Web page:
The Fixer’ Collective started last fall as workshop in a year-long exhibition called “Mend” at the Proteus Gowanus Gallery in Brooklyn. When the exhibition ended in June, the collective continued, meeting every Thursday evening at the gallery. It’s an adhoc community group with a simple premise: you bring broken objects to fix (or to get help fixing), or come empty-handed and game to help other fix their stuff. No experience is required because, it seems, The Fixer’s Collective just likes meeting with each other and figuring out fixes in the moment. They call it “improvisational mending and fixing.
When you think about it, a lot of mending is improvisational: it means figuring out a unique solution suited for the uniquely broken item at hand. And there’s no reason why any group of people couldn’t start their own Fixer’s Collective.
Now the gallery is featuring The Umbrella Project, a sort of sub-category. Broken umbrellas found on the street are fixed or their fabric is stripped off to be used to make tote bags. You can buy mended “Everlasting Umbrellas” for $15 at the gallery; they come with a lifetime warranty (guaranteed for the life of the Collective).
Like Platform 21’s Repair Manifesto, The Fixer Collective is another dynamic community that’s come together around fixing things. Here’s The Fixer’s Collective beautiful Mission Statement (the bold face is mine):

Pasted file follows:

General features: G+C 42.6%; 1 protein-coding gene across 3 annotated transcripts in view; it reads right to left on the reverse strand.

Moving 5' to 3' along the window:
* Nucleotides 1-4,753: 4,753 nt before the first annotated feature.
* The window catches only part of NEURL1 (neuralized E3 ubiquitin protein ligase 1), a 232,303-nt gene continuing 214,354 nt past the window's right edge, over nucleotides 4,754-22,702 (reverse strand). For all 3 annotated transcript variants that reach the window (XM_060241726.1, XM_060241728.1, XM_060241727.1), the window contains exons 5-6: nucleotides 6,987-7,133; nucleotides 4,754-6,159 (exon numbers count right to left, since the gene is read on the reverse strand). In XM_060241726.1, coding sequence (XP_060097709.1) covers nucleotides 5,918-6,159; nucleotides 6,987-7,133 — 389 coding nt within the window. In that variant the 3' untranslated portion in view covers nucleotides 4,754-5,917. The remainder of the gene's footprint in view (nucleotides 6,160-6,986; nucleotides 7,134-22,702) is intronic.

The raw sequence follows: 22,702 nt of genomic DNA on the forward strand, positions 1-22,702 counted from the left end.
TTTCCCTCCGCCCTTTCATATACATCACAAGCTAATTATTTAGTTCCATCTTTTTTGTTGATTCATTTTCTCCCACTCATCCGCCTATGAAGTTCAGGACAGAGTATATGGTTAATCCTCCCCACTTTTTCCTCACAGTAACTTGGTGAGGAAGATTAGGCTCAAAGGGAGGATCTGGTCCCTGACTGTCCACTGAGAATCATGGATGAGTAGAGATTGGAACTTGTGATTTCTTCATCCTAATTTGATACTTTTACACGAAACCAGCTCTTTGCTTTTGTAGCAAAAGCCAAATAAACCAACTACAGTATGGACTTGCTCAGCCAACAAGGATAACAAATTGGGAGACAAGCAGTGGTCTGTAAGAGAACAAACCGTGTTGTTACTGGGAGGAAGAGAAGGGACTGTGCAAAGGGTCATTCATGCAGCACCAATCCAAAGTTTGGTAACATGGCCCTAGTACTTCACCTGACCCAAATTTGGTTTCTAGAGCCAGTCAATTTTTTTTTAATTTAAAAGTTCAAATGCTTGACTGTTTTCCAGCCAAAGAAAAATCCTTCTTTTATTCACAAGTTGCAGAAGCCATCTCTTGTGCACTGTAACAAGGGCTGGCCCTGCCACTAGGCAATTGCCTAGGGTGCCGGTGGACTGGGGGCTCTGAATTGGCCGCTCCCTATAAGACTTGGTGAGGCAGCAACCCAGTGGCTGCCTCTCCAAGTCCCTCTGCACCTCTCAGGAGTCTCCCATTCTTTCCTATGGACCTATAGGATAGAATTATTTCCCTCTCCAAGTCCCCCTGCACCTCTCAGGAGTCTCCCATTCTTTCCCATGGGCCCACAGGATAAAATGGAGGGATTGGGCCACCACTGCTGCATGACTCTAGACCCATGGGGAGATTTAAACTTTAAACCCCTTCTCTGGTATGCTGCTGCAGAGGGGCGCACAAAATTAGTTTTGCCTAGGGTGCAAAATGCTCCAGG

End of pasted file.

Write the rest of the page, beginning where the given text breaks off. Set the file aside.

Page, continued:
The Fixers Collective is a social experiment in improvisational fixing and mending. Our goal is to increase material literacy in our community by fostering an ethic of creative caring toward the objects in our lives. The Fixers Collective seeks to displace cultural patterns that alienate us from our things, by collectively learning the skills and patience necessary to care for them. Intentionally aligning itself with forces generated in reaction to the current economic crisis, the Fixers Collective promotes a counter-ethos that values functionality, simplicity, and ingenuity and that respects age, persistence and adequacy. The Collective also encourages participants to take liberties with designated forms and purposes, resulting in mended objects that may exist both as art and within a more limited, utilitarian context.
BTW: Totes offers a Lifetime Warranty on their a number of their umbrellas. Just send the umbrella back with the little form that comes with it (or check Warranty Information on their website) and they’ll send you a new one, no questions asked. (Although it might seem like a pricey umbrella, for the price of one, you can get a new one whenever something goes wrong – just don’t lose it. I especially like Totes Titanium Auto-Open/Close Umbrella which has a big span but folds small.) I wonder what do they do with the broken ones? I’m hoping they use the good parts in other umbrellas…
Related post: Repair Manifesto is a Force!